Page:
fighting ideology

William S. Lear rael at
Sun Apr 11 13:43:08 PDT 1999

On Sunday, April 11, 1999 at 10:00:09 (-0700) Miles Jackson writes:
>On Sat, 10 Apr 1999, William S. Lear wrote:
>> The strength of our case must lie in the truth. Refusing to recognize
>> that very often the truth can coincide with the most depraved of lies
>> is to, I think, yield to a temptation to see our case as thereby
>> weakened --- that somehow since the truth does not exist solely on our
>> side, our side must have somehow lost this conserved quantity to the
>> bad guys, which it has not.
>> In fact, let me go further: *unless* we recognize the elements of
>> truth in "ideological regimes", we cannot adequately fight them. We
>> must recognize that we are battling with human beings --- who can be
>> very adept at mixing truth with falsehood --- not comic-book
>> incarnations of pure evil.
>But here is the sticky point: how are we able to tell if a statement
>is an "element of truth" or specific group's definition of reality?

The same way you determine whether or not 2+2=4, or whether or not Suharto is a mass-murderer, or Henry Kissinger a vile criminal. Note that the fact that 2+2=4 is a simple problem does not mean that the manner in which you figure out it is true or not is any different from other, more complex problems. You have to do the hard and familiar work: investigate, sift evidence, debate, discover, compare, etc...

>The debate about what is true is far more contentious than you seem
>to assume (e.g., the Kosovo debate). ...

I neither said nor implied that debates over what is true would not be contentious, just that one should not do as Besencon said one should do: "refuse --- without discussion --- the description of reality that [the other side] proposes ... [o]nce you grant that their description has an 'element of truth' ... you're lost". I think this is foolish, misguided, and intellectually lazy. I think Doug's claim that "[t]he moment you accept that there's an element of truth to lesser evilism, you're lost" is just absurd. The claims that democrats are in general the "lesser evil" necessarily contain a germ of truth --- that's what makes them so powerful, as with all smart propaganda. We should recognize the germ of truth and destroy the lies that are gathered about it. If someone says "The Serbs are behaving in a rotten way, therefore we need to bomb them until they stop", I will readily, even enthusiastically grant the contention that the Serbs are doing rotten things, but I will disagree with the conclusions. I'll ask it again: "What are we supposed to do, *deny* that there are elements of truth and retain the Manichean Image"? Should I deny that the Serbs are doing the wrong thing if I wish to disagree with the conclusions reached? I think not, and further, I see no way of discussing *anything* of substance if we were to adopt Besancon's advice.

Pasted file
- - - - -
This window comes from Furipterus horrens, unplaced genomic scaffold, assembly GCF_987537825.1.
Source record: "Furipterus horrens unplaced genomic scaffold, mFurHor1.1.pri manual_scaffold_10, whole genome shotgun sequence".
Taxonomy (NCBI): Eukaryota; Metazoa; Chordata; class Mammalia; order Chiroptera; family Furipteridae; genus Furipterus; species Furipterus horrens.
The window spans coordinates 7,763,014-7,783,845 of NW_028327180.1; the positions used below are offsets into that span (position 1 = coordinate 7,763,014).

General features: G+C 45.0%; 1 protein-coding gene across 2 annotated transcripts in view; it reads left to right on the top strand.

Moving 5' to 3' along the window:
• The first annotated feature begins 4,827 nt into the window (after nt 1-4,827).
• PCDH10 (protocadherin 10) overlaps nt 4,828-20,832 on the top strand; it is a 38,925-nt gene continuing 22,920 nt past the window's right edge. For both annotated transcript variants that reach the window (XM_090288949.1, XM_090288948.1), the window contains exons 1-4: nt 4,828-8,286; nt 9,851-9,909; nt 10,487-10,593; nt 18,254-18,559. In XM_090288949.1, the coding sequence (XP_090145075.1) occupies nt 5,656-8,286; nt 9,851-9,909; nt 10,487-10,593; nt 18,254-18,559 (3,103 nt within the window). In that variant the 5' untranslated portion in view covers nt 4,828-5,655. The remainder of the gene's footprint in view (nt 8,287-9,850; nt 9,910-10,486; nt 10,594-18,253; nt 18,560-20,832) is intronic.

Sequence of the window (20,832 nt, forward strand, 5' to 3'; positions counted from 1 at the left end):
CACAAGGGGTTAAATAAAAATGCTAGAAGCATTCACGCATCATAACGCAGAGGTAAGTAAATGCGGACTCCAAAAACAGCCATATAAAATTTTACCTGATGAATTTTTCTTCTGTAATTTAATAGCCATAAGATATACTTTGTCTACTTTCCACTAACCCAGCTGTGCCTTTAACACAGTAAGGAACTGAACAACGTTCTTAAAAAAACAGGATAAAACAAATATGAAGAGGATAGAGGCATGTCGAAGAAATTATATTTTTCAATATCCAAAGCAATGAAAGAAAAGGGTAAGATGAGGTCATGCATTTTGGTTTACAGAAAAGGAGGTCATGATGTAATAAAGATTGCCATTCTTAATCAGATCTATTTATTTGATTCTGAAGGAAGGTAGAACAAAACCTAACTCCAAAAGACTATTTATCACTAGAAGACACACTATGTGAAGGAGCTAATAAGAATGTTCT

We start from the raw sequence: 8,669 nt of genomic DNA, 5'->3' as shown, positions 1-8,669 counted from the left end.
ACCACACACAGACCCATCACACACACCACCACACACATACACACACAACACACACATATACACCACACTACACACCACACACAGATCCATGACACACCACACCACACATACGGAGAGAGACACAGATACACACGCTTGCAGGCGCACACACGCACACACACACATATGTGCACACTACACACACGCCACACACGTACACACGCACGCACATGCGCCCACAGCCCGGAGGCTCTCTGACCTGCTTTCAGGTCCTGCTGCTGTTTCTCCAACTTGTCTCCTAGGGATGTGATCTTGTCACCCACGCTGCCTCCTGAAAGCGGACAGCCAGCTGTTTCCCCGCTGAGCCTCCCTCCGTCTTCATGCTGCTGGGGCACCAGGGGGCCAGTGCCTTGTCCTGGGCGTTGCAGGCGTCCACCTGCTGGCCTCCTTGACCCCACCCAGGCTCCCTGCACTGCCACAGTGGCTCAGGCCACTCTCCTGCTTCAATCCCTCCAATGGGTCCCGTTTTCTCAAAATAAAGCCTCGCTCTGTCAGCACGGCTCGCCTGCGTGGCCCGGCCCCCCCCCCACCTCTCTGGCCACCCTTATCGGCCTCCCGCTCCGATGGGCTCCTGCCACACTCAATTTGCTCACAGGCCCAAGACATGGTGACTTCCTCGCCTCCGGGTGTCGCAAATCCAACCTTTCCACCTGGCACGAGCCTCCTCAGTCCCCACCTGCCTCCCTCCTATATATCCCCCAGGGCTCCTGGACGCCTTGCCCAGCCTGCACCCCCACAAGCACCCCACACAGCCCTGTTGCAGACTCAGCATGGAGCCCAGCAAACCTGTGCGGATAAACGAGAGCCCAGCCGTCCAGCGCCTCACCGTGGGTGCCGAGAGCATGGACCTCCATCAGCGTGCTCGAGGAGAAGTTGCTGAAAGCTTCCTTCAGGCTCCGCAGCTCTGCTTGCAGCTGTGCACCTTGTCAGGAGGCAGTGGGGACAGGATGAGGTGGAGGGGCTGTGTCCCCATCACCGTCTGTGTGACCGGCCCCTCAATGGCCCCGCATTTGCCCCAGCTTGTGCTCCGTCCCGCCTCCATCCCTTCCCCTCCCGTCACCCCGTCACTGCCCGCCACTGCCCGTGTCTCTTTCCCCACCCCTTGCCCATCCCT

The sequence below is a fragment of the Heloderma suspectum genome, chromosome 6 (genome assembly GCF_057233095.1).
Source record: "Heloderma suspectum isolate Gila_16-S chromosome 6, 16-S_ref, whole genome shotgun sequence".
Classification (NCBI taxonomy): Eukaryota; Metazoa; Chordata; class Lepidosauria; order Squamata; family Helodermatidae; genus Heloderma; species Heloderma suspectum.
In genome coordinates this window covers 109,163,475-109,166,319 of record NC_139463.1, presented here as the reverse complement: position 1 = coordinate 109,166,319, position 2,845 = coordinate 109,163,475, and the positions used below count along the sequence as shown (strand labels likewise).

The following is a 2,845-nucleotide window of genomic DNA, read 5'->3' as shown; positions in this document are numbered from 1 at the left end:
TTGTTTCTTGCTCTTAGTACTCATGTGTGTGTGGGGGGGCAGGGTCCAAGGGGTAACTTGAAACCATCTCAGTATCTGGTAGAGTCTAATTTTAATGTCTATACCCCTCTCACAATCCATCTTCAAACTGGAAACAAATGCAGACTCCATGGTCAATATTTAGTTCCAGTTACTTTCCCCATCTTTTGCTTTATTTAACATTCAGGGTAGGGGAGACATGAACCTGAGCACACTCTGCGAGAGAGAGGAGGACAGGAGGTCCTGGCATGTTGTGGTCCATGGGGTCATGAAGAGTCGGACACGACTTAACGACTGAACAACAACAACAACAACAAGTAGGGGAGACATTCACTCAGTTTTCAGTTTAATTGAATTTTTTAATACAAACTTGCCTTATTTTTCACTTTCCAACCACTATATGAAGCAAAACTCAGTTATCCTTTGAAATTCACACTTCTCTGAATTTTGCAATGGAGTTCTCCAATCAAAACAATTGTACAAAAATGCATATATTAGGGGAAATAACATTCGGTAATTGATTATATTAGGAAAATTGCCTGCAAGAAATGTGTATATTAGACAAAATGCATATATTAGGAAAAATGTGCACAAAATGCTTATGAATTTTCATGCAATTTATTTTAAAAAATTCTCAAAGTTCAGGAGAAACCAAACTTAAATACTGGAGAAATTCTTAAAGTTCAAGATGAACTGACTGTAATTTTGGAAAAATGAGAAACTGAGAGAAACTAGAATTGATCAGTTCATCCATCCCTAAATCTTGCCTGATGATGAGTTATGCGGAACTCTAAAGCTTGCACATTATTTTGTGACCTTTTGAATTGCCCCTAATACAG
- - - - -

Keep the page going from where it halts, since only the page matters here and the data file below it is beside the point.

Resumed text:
>to assume (e.g., the Kosovo debate). It is not a question of
>demonizing the enemy; it is a question of not allowing your enemies
>to frame the issues in a way that requires you to play their
>rhetorical games. ...

I explicitly said that one not accept how the debate is framed ("who says we must accept these arguments as framed", I asked), and I think that we should not accept how debate is framed if it is immoral, misinformed, or otherwise obnoxious. In fact I also asked why we accept the "lesser evil" framework for debate in the first place, since we don't vote for "Democrats", but for particular persons. I said we needed to drop this framework and work "on a case-by-case basis". I was explicitly addressing what was quoted by Doug, viz, you must not admit that the position of the "other side" contains an element of truth, or "you're lost".

I'm very well aware of the Miller-Lite style of political debate in this country: Tastes Great vs Less Filling, with no question that we should be drinking Miller Lite.


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